“Bank-Hosted” or “Independent” Stock Transfer Agent – What’s the Difference??

There are banks that remain in the stock transfer business, like Bank of New York, Wells Fargo and Mellon; and there are independent transfer agents that are equally significant players in the industry like Computershare, American Stock Transfer and Continental.   There are even corporations who do the work themselves, in-house, because they can afford to support an independent function of their own, and they feel they can offer the best service to their shareholders.   Walt Disney and Procter & Gamble are good examples of in-house agents.

Well over 90% of listed public companies use an outside (“commercial”) agent, of the bank-hosted or independent variety.   For the sake of brevity in this short article, we will simply summarize the pro’s and con’s of each here:

Bank-Hosted Agent Independent Agent
  • Deep pockets for potential investment in stock transfer
  • Numerous other products and “relationships” available to clients
  • Premium name as agent
  • Stock transfer the company’s sole focus
  • All invest-able resources go to stock transfer
  • No risk of divesting the stock transfer function
  • Not a principal focus of the enterprise
  • Internal competition for needed stock transfer resources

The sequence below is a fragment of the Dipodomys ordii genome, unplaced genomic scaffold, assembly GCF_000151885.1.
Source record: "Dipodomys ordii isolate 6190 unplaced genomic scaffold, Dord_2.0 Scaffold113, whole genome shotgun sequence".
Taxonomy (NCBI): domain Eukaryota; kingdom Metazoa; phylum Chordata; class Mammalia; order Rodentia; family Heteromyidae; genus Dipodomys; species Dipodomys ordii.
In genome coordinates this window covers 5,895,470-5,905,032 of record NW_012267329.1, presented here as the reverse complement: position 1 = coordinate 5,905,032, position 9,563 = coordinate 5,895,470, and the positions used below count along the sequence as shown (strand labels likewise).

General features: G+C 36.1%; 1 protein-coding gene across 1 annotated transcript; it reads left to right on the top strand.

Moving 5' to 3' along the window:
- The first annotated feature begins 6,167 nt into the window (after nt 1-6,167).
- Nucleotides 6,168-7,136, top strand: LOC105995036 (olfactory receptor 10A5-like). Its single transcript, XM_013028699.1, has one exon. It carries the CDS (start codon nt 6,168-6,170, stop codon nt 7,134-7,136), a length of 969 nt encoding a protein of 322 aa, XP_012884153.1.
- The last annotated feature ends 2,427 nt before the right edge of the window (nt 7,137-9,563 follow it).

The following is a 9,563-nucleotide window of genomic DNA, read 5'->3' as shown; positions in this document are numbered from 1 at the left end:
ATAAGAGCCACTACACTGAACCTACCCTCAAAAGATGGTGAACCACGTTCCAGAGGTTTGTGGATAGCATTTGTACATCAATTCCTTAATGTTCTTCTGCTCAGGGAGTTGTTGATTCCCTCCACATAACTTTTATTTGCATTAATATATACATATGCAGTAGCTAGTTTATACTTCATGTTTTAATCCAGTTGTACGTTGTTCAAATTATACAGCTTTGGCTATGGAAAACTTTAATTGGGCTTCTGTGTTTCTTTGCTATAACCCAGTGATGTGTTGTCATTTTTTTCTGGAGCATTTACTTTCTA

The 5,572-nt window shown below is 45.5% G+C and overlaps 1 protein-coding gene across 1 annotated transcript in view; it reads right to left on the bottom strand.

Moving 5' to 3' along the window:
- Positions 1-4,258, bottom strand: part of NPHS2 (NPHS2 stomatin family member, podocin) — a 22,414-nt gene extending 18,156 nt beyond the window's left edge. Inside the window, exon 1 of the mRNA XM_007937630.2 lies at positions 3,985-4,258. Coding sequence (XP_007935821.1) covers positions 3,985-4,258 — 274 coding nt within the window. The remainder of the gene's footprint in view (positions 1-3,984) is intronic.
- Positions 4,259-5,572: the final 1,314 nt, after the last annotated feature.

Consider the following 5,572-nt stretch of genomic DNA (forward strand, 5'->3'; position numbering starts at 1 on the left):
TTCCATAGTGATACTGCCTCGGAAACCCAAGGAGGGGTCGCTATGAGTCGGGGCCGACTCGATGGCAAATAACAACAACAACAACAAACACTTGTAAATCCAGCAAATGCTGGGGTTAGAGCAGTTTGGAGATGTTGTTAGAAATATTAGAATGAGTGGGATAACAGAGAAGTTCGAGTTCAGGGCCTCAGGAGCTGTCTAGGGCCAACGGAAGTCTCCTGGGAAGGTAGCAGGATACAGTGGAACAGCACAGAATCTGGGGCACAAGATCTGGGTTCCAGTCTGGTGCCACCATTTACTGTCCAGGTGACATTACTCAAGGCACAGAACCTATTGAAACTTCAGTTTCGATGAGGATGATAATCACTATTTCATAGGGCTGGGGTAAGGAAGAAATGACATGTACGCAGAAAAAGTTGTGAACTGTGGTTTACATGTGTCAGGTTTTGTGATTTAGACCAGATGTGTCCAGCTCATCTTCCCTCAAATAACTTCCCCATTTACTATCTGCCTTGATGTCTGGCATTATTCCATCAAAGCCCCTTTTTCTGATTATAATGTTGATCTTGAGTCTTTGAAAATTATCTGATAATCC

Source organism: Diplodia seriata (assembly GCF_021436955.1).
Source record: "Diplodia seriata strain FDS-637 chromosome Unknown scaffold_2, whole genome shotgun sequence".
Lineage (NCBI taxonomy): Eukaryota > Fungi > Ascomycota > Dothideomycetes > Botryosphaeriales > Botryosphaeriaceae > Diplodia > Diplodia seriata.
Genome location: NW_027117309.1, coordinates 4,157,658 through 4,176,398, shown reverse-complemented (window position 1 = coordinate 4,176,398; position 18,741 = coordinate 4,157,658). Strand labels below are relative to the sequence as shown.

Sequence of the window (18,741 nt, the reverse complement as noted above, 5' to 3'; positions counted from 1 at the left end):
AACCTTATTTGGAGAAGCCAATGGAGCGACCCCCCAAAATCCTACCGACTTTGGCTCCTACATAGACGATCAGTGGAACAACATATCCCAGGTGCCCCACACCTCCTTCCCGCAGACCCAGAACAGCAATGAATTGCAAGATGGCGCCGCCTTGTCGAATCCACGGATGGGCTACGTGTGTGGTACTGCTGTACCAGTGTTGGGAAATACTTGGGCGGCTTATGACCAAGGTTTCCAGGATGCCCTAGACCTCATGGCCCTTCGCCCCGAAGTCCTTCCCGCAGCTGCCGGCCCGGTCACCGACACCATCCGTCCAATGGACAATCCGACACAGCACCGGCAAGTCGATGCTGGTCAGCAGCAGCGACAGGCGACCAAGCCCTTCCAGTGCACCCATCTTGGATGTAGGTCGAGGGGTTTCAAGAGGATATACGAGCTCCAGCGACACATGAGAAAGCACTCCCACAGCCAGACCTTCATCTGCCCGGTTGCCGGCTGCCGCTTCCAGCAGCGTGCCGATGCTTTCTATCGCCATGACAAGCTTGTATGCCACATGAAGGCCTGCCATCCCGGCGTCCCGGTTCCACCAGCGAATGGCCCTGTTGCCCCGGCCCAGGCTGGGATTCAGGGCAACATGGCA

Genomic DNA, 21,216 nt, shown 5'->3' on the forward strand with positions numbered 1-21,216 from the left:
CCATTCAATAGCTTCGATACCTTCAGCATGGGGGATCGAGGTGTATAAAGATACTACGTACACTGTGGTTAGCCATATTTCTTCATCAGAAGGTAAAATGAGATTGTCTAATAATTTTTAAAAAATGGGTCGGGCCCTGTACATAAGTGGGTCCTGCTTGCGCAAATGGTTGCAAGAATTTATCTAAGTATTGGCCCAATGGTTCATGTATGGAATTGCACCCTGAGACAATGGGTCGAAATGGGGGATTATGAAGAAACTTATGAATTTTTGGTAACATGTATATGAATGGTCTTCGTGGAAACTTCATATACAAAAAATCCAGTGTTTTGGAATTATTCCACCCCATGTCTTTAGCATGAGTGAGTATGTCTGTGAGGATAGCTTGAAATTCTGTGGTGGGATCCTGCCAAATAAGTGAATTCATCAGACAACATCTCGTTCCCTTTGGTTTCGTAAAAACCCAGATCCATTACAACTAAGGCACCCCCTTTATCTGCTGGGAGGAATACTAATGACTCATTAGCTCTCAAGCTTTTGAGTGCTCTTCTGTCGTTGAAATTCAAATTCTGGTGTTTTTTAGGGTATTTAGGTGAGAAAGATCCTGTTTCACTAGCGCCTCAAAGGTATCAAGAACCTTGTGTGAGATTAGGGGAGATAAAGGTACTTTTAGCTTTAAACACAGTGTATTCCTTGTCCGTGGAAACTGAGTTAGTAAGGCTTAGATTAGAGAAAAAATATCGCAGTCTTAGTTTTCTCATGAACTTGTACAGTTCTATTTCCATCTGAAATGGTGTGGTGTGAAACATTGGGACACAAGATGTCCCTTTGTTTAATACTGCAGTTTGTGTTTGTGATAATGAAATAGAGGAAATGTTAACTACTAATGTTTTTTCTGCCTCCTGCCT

• Risk the stock transfer function could be sold
  • Smaller budget for investment, as a total organization
  • Few/no “cementing relationships” besides stock transfer
  • Some independent agent names are not “premium sounding”
  • Some independent agents are foreign companies

Notwithstanding these pro’s and con’s, Shareholder Service Solutions® believes there are no compelling reasons to choose one category of agent over another, or have concerns about one category versus another.   There is a common and probably true sentiment among cognoscenti in the industry that “any stock transfer agent who is still in the business after all the consolidation and automation of the 80’s and 90’s is probably quite resilient, and quite competent.”  Therefore, corporations should judge agents primarily on their underlying fundamentals:  customer service, technology, auditable controls, innovation and on-going investment in the business.